If you are over the age of 14, you must provide a signature. Children under the age of 14 are not required to sign, but they may choose to sign their name if they are capable. A parent or legal guardian may also sign the application, petition, or request on the child’s behalf.

I can’t make my appointment. How do I reschedule?

USCIS requires that you have “good cause” to reschedule your appointment. Be prepared with your explanation when you call USCIS to reschedule.

  • To reschedule your appointment, call the USCIS Contact Center at 800-375-5283 (TTY 800-767-1833). To reschedule your appointment with an asylum office, please follow the instructions in your interview notice.

USCIS states that if you fail to call before your scheduled appointment or fail to establish good cause for the request, USCIS may not reschedule your ASC appointment. If you do not appear for your original appointment, USCIS will “consider your application, petition, or request abandoned and, as a result, it may be denied.”

USCIS does offer mobile biometrics or homebound appointments in limited circumstances if you have a serious ongoing medical condition and cannot leave your home or hospital. Check your biometrics appointment notice for more details on these services.

I’m feeling a little under the weather, but I’ve been waiting for a long time for my biometrics appointment. Is it okay if I still attend?

While routine services have been resumed at USCIS, the agency still has COVID-19 safety protocols in place. USCIS states that you should not visit a USCIS office if you are sick or start to feel symptoms of being sick. This includes a cold or the flu, fever or nausea, headaches or body aches, muscle pain, difficulty breathing, vomiting, diarrhea, active tuberculosis, mumps, measles, chickenpox, or any other contagious disease.

Additionally, USCIS will not allow entry to facilities if:

  • Have any symptoms of COVID-19, including but not limited to a recently developed cough, fever, difficulty breathing, changes in smell or taste, or fatigue;
  • Have been in close contact with anyone known or suspected to have COVID-19 in the last 14 days;
  • Have been instructed to self-quarantine or self-isolate by a health care provider, public health authority or government agency within the last 14 days; or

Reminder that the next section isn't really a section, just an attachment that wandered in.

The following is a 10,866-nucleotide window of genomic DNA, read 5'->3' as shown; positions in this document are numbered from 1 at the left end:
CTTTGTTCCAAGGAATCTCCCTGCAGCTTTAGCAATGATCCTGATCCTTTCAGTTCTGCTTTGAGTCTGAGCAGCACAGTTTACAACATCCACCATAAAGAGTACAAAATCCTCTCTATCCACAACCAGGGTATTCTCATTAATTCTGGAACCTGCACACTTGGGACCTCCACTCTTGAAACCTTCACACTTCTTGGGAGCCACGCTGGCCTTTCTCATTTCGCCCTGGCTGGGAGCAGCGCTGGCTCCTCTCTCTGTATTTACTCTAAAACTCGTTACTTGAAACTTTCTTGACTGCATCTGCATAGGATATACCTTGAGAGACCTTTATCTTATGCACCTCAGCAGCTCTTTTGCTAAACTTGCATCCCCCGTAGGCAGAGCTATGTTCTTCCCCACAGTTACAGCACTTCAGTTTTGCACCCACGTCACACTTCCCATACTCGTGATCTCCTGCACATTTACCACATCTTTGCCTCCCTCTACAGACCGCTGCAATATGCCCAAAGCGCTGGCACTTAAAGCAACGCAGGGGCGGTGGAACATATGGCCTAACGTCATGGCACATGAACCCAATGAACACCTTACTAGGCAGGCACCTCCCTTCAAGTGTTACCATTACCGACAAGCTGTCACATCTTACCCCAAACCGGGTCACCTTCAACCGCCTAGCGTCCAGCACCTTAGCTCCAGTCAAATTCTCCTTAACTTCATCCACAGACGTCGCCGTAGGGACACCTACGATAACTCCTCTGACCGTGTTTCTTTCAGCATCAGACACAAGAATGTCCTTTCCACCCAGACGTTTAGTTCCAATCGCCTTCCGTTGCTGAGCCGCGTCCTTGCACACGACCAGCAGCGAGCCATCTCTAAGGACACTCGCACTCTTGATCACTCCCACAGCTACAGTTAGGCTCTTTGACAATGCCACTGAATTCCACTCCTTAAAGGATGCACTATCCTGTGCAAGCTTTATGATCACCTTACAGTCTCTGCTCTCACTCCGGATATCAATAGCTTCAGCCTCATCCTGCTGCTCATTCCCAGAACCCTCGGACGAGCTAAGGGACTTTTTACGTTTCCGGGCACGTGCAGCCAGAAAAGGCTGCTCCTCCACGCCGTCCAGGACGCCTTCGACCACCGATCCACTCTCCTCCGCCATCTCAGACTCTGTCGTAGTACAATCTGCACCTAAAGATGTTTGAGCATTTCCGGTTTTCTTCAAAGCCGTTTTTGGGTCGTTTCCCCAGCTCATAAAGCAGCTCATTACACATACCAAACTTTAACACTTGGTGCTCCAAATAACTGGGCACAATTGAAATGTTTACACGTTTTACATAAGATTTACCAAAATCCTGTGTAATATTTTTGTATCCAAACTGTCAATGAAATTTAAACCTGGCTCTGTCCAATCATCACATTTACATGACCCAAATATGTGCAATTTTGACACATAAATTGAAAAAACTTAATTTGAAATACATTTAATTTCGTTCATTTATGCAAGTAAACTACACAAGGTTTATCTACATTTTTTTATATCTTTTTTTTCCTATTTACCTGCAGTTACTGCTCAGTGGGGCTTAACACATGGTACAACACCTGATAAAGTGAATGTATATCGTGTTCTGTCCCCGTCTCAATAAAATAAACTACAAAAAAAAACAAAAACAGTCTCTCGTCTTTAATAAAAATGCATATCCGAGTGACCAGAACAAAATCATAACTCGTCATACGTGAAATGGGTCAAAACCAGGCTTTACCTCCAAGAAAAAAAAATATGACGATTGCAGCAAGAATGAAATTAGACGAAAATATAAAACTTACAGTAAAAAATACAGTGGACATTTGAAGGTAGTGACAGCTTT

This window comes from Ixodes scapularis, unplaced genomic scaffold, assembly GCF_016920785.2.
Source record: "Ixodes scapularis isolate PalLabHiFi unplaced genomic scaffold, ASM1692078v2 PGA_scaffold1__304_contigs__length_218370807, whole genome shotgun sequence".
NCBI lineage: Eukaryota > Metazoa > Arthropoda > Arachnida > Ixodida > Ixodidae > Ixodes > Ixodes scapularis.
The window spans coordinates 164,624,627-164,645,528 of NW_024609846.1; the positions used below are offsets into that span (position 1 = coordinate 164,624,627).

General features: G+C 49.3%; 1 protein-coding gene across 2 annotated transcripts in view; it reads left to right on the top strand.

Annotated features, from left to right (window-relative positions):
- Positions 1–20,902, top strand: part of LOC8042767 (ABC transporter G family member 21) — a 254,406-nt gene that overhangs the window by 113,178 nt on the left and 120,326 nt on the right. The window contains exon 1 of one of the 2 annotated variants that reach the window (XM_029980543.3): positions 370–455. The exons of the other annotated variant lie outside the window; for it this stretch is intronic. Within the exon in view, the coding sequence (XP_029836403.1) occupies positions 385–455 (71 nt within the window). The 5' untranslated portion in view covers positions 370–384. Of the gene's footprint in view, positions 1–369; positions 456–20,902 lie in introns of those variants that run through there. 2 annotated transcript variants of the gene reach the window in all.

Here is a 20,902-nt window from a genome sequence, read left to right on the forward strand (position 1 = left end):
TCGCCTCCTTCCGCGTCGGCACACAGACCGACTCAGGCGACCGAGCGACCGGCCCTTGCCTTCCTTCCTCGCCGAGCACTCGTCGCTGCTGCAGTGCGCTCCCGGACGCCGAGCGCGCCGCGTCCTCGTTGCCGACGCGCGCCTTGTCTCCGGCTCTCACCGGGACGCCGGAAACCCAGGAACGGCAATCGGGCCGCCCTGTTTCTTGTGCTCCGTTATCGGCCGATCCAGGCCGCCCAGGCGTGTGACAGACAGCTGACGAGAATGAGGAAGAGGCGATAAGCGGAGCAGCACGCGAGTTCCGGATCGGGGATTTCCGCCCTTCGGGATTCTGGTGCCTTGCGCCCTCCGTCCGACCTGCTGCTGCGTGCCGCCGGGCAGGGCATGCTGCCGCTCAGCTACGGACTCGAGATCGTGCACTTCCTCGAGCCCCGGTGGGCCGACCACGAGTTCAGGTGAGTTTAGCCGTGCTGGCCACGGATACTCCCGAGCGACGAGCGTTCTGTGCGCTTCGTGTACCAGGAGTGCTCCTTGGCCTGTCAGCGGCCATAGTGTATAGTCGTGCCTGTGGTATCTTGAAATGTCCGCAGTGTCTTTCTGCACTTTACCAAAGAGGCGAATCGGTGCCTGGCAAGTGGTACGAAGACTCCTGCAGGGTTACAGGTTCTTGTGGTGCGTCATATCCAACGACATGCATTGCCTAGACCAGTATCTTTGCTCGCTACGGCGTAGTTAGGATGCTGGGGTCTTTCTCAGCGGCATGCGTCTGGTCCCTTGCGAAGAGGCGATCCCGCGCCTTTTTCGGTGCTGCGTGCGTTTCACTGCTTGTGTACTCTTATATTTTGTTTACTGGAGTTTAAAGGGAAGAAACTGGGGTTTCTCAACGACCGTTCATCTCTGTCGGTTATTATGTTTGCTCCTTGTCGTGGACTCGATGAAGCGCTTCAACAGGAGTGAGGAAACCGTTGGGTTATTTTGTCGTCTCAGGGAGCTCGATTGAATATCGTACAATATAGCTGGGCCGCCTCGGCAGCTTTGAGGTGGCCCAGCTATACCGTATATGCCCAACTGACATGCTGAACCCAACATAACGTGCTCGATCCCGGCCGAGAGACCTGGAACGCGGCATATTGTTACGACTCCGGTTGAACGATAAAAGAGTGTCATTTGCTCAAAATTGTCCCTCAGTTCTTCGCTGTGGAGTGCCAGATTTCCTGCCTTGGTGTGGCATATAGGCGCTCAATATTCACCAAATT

• Are awaiting the results of a COVID-19 test.

Please consider the health and safety of those around you and reschedule your appointment if you are feeling ill or have been exposed to someone with COVID-19. If you or someone you are with appears ill or meets the conditions listed above, the USCIS officer may cancel your appointment or interview.

What type of COVID-19 safety protocols are in place at USCIS facilities?

Local conditions may vary, but currently, USCIS states that the following policies are in place:

  • In all areas of the country, all USCIS employees, on-site contractors, and visitors, regardless of vaccination status or level of COVID-19 transmission in your local area, are required to wear a mask inside all DHS and USCIS workspaces and federal buildings. 
  • If your temperature is 38 degrees Celcius or 100.4 degrees Fahrenheit or higher, you must immediately leave the office building.
  • You may not enter more than 15 minutes before your appointment, or 30 minutes for naturalization ceremonies.
  • Hand sanitizer will be provided at entry points.
  • Face coverings that cover the mouth and nose are required inside all USCIS facilities.
    • Neck gaiters, bandanas, and masks with exhaust valves are not considered acceptable face coverings.
  • Markings and physical barriers in the facility will encourage social distancing.
  • You may have to answer health screening questions before entering.
  • You are encouraged to bring your own blue or black ink pens.

Review Your Appointment Notice

Always check your Form I-797C appointment notice for any updated details or requirements from USCIS.

Connecting with Challa Law Group

Join us on Wednesdays for a live webinar at 12 PM ET on critical immigration updates

Don’t miss out on the immigration news! You can sign up for our mailing list or follow us on FacebookTwitterInstagramYouTube, or LinkedIn. You can also join our Telegram community.

Contact us at info@challalaw.com or 804-360-8482 to get your case started today.